Neurological Institute Carlo Besta

Milano, Italy

Neurological Institute Carlo Besta

Milano, Italy
Time filter
Source Type

Ricci-Vitiani L.,Instituto Superiore Of Sanita | Pallini R.,Catholic University of Rome | Biffoni M.,Instituto Superiore Of Sanita | Todaro M.,University of Palermo | And 9 more authors.
Nature | Year: 2010

Glioblastoma is a highly angiogenetic malignancy, the neoformed vessels of which are thought to arise by sprouting of pre-existing brain capillaries. The recent demonstration that a population of glioblastoma stem-like cells (GSCs) maintains glioblastomas indicates that the progeny of these cells may not be confined to the neural lineage. Normal neural stem cells are able to differentiate into functional endothelial cells. The connection between neural stem cells and the endothelial compartment seems to be critical in glioblastoma, where cancer stem cells closely interact with the vascular niche and promote angiogenesis through the release of vascular endothelial growth factor (VEGF) and stromal-derived factor 1 (refs 5-9). Here we show that a variable number (range 20-90%, mean 60.7%) of endothelial cells in glioblastoma carry the same genomic alteration as tumour cells, indicating that a significant portion of the vascular endothelium has a neoplastic origin. The vascular endothelium contained a subset of tumorigenic cells that produced highly vascularized anaplastic tumours with areas of vasculogenic mimicry in immunocompromised mice. In vitro culture of GSCs in endothelial conditions generated progeny with phenotypic and functional features of endothelial cells. Likewise, orthotopic or subcutaneous injection of GSCs in immunocompromised mice produced tumour xenografts, the vessels of which were primarily composed of human endothelial cells. Selective targeting of endothelial cells generated by GSCs in mouse xenografts resulted in tumour reduction and degeneration, indicating the functional relevance of the GSC-derived endothelial vessels. These findings describe a new mechanism for tumour vasculogenesis and may explain the presence of cancer-derived endothelial-like cells in several malignancies. © 2010 Macmillan Publishers Limited. All rights reserved.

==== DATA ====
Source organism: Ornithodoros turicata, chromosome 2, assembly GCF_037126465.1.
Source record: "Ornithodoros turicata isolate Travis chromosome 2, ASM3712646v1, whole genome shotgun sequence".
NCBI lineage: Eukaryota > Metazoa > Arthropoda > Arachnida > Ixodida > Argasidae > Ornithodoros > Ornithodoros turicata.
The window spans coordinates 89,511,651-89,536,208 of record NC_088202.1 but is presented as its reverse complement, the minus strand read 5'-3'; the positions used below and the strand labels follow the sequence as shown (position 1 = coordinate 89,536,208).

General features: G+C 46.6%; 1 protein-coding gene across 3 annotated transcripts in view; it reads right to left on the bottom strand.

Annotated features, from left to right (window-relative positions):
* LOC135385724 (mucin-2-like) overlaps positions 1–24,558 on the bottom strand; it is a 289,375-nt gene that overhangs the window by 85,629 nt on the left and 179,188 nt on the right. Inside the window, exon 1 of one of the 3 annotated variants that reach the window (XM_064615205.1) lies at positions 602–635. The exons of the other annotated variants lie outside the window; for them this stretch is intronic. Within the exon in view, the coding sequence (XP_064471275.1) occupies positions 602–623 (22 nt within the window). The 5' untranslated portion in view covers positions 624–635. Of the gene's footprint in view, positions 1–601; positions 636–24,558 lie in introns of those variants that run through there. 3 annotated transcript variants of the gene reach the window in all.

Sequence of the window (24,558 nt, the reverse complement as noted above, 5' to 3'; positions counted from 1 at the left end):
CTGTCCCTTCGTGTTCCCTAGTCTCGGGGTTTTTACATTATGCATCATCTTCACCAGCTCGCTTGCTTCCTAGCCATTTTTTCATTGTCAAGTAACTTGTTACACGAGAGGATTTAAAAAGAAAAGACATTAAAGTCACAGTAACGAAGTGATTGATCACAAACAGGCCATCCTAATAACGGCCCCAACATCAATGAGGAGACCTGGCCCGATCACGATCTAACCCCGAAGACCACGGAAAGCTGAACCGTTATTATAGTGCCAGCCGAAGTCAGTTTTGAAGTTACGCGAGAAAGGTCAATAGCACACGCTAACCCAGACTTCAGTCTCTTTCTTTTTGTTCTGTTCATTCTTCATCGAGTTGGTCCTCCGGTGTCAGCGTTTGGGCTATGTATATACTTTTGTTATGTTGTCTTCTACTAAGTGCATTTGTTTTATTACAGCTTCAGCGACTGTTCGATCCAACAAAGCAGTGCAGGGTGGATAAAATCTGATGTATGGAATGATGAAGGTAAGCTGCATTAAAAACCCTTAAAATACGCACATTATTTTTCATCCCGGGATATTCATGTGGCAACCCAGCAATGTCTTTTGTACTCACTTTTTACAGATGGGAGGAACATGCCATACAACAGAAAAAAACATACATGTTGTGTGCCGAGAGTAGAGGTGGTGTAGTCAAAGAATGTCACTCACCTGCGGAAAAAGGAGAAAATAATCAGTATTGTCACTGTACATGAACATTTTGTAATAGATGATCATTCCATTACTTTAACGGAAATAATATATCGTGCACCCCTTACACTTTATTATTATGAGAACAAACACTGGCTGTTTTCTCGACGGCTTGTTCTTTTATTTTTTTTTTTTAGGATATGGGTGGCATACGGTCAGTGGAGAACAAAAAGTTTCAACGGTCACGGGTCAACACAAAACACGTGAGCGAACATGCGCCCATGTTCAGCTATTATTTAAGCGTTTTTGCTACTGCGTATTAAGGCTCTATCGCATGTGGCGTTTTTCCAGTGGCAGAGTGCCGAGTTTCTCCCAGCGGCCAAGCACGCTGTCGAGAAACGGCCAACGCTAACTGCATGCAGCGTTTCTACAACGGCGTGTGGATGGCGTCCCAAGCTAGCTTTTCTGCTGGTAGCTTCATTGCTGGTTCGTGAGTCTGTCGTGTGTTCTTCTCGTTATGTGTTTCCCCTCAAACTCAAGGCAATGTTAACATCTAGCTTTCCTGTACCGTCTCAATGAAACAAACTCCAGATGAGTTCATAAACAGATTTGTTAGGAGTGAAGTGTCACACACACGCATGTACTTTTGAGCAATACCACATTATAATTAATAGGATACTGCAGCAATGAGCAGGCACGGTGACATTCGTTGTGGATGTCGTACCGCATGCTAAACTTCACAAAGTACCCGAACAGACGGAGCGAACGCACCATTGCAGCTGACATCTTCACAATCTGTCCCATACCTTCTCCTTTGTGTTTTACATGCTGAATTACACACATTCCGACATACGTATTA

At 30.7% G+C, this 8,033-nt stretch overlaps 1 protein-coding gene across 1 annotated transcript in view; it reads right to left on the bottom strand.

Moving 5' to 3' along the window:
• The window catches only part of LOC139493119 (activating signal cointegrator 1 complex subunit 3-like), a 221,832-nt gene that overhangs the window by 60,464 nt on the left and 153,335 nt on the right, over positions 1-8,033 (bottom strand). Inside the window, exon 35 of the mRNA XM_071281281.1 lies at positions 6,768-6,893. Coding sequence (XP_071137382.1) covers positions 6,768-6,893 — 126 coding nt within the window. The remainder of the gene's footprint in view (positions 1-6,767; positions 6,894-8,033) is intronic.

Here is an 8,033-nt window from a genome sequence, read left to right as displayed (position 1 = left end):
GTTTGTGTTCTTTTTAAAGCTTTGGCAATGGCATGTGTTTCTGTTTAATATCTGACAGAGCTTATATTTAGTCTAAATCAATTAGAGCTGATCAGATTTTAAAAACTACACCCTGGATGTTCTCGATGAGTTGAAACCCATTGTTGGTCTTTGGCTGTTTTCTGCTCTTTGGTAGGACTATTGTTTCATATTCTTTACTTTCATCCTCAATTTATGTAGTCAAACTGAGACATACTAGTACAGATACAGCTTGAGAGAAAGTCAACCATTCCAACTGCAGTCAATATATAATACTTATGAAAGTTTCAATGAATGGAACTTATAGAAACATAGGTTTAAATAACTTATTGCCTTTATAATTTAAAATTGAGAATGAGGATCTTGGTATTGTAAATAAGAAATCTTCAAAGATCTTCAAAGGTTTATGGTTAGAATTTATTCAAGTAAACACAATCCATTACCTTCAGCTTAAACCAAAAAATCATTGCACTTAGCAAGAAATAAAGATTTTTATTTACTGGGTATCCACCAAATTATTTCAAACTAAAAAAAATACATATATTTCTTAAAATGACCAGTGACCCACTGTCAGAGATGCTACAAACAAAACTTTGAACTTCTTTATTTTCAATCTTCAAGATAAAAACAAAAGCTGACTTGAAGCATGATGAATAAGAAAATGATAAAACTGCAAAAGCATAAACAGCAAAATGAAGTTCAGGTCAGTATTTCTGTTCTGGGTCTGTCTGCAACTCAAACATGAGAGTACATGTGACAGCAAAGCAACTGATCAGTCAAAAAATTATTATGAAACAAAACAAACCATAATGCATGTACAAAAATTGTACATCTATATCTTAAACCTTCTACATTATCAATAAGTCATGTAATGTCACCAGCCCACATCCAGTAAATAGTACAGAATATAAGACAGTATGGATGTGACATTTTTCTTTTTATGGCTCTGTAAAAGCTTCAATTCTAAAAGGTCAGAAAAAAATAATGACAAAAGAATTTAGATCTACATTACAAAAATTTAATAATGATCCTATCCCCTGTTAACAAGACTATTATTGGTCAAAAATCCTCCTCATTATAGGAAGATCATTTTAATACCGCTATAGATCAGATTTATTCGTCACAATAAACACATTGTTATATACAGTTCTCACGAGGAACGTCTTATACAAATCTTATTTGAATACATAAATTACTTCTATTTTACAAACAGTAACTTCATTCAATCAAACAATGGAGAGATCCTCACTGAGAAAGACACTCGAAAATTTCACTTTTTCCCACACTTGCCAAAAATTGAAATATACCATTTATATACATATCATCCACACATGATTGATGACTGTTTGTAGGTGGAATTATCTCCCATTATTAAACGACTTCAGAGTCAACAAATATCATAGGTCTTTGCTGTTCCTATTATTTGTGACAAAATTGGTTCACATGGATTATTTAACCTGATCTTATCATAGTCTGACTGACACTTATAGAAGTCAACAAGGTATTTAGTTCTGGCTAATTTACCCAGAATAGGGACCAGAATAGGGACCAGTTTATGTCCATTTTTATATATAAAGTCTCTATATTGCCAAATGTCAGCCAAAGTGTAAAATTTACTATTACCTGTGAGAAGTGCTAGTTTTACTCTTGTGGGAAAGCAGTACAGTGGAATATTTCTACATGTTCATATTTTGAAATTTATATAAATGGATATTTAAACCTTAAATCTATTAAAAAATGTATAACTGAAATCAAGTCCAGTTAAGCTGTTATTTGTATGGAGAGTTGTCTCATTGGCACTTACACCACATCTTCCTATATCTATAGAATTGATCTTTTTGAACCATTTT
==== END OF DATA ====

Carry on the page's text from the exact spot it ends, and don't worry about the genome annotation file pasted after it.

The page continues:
Haack T.B.,Helmholtz Center for Environmental Research | Haack T.B.,TU Munich | Danhauser K.,Helmholtz Center for Environmental Research | Danhauser K.,TU Munich | And 21 more authors.
Nature Genetics | Year: 2010

An isolated defect of respiratory chain complex I activity is a frequent biochemical abnormality in mitochondrial disorders. Despite intensive investigation in recent years, in most instances, the molecular basis underpinning complex I defects remains unknown. We report whole-exome sequencing of a single individual with severe, isolated complex I deficiency. This analysis, followed by filtering with a prioritization of mitochondrial proteins, led us to identify compound heterozygous mutations in ACAD9, which encodes a poorly understood member of the mitochondrial acyl-CoA dehydrogenase protein family. We demonstrated the pathogenic role of the ACAD9 variants by the correction of the complex I defect on expression of the wildtype ACAD9 protein in fibroblasts derived from affected individuals. ACAD9 screening of 120 additional complex Iĝ€"defective index cases led us to identify two additional unrelated cases and a total of five pathogenic ACAD9 alleles. © 2010 Nature America, Inc. All rights reserved.

Absinta M.,University of Milan | Absinta M.,San Raffaele Scientific Institute | Rocca M.A.,University of Milan | Rocca M.A.,San Raffaele Scientific Institute | And 7 more authors.
Neurology | Year: 2011